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PREVIOUSLY in Top-Down Knitalong: WIP of the Week No.1

 

WIP of the Week No.1: Ashley (aka @callistoknits)

WIP of the Week No.1: Ashley General

You all know what a nerd I am about the planning parts of sweater knitting, so you can imagine my joy at this phase of the Top-Down Knitalong — seeing everyone sketching and swatching and calculating. Oh, my heart! There are already over 400 posts on the #fringeandfriendsKAL2016 feed at Instagram, and so far 82 projects linked to the Improv pattern page at Ravelry, most of them “In progress August 2016.”* Some people are still swatching, while others have already separated their body and sleeves, and I keep seeing people saying they’re “behind schedule” — but there is no schedule! Dive in whenever you want; finish whenever you finish. The only part that’s on a schedule is the weekly prizes, which run through the end of September — and today I get to hand out the first one!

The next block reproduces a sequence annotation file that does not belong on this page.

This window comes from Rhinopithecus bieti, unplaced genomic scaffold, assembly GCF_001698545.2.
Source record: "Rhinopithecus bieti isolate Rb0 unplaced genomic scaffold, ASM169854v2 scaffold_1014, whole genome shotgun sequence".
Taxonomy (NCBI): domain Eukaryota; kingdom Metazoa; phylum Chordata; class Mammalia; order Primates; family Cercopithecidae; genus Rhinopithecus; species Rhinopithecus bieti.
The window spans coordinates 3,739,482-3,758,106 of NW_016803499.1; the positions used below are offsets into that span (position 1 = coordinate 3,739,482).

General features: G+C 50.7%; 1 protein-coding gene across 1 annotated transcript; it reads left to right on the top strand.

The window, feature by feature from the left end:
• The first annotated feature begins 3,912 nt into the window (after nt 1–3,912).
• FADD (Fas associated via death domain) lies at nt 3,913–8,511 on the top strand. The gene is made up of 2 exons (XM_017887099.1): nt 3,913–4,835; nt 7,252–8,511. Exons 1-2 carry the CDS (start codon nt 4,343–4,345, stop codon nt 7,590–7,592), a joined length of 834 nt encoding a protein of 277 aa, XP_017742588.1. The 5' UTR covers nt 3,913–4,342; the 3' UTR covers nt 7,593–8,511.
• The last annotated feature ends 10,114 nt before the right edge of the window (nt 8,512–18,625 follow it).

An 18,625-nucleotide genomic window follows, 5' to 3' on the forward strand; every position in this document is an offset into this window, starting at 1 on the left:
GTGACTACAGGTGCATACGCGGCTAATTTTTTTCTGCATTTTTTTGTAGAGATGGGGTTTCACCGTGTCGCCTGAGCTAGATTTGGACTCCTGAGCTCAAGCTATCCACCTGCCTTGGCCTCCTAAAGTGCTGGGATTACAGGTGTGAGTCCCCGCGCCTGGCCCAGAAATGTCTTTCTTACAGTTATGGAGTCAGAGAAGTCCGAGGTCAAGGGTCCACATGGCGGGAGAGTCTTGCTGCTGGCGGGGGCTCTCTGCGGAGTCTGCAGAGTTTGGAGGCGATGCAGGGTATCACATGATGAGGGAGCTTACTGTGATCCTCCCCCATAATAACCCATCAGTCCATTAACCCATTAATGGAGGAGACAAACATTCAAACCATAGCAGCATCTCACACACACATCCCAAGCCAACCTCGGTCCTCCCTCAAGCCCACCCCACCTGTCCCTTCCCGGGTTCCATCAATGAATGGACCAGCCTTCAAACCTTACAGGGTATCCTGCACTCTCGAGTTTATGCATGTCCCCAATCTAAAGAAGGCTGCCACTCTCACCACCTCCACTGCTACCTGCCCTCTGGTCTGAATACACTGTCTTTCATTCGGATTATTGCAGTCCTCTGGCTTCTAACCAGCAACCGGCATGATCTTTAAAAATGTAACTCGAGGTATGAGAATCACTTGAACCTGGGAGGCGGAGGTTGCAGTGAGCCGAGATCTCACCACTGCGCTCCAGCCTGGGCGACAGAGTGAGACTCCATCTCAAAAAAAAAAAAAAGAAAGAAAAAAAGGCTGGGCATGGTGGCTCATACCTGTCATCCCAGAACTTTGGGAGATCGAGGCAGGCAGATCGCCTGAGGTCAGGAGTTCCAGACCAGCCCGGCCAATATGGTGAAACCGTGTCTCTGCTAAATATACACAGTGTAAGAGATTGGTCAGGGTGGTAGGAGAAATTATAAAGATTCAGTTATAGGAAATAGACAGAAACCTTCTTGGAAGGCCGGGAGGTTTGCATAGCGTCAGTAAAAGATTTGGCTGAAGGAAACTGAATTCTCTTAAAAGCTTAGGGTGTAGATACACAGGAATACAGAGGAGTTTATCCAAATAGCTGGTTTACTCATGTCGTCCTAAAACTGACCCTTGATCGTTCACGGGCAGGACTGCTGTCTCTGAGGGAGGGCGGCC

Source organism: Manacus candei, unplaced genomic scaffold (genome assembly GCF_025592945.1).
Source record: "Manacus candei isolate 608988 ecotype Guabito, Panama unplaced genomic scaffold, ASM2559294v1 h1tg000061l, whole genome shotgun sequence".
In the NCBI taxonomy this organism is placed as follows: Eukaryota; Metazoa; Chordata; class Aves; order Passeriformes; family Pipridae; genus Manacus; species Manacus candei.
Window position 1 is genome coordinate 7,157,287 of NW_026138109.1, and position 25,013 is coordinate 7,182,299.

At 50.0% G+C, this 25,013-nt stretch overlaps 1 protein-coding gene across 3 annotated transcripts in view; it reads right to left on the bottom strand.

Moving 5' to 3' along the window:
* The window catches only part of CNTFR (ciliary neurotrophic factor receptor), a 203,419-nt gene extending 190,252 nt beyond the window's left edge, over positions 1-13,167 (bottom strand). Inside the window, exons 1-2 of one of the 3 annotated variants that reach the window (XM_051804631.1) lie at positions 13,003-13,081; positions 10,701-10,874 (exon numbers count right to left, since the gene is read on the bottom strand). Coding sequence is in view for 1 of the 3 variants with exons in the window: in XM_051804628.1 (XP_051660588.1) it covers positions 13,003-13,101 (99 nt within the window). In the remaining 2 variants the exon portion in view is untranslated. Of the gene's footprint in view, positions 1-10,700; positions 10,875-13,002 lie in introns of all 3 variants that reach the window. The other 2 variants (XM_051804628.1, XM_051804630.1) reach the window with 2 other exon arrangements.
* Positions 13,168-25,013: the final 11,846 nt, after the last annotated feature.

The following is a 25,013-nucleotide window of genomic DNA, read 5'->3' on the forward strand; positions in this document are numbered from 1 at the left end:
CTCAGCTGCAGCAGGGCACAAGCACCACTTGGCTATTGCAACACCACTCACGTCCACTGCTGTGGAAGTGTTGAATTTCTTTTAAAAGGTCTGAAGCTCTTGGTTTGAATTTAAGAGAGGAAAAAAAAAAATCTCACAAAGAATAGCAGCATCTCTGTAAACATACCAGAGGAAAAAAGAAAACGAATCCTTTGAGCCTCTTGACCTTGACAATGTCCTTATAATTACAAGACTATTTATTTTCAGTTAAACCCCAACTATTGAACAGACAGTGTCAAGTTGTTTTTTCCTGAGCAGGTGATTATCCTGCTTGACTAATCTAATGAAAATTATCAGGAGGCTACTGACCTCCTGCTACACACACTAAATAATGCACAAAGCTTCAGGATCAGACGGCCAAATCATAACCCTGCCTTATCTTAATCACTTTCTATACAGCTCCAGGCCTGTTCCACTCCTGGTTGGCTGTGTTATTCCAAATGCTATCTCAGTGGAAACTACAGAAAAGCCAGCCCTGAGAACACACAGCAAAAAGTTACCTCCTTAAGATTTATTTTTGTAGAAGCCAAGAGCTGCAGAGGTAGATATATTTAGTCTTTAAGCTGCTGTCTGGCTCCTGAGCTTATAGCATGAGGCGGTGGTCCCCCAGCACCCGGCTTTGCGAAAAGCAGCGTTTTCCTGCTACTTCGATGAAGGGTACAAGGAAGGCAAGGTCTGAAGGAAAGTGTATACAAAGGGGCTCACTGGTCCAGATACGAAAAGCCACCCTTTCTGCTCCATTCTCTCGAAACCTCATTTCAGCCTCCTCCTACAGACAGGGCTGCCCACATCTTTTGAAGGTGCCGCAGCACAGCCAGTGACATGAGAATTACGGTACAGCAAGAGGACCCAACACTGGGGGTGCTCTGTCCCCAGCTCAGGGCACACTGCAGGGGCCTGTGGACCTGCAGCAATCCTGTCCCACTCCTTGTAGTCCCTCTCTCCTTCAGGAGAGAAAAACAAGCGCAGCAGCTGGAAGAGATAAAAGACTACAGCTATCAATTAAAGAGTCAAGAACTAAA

Among the many amazing plans, I’ve been super impressed with Ashley, who is @callistoknits on Instagram and ashleygeneral on Ravelry, and whose sweater I’ve chosen as our first WIP of the Week. Ashley is making a boatneck pullover with a pretty little lace pattern around the yoke, in charcoal grey Lettlopi. She posted her first swatch and sketch a couple of weeks ago and has been savoring the process — trying different needle sizes for her lace motif, doing the math to fit her measurements and her stitch pattern, casting on and trying on. It’s been extremely fun to watch, and I’m eager to see how it all turns out! Definitely go check out her feed and her Ravelry projects, and don’t miss her adorable Pineapple Socks pattern while you’re there!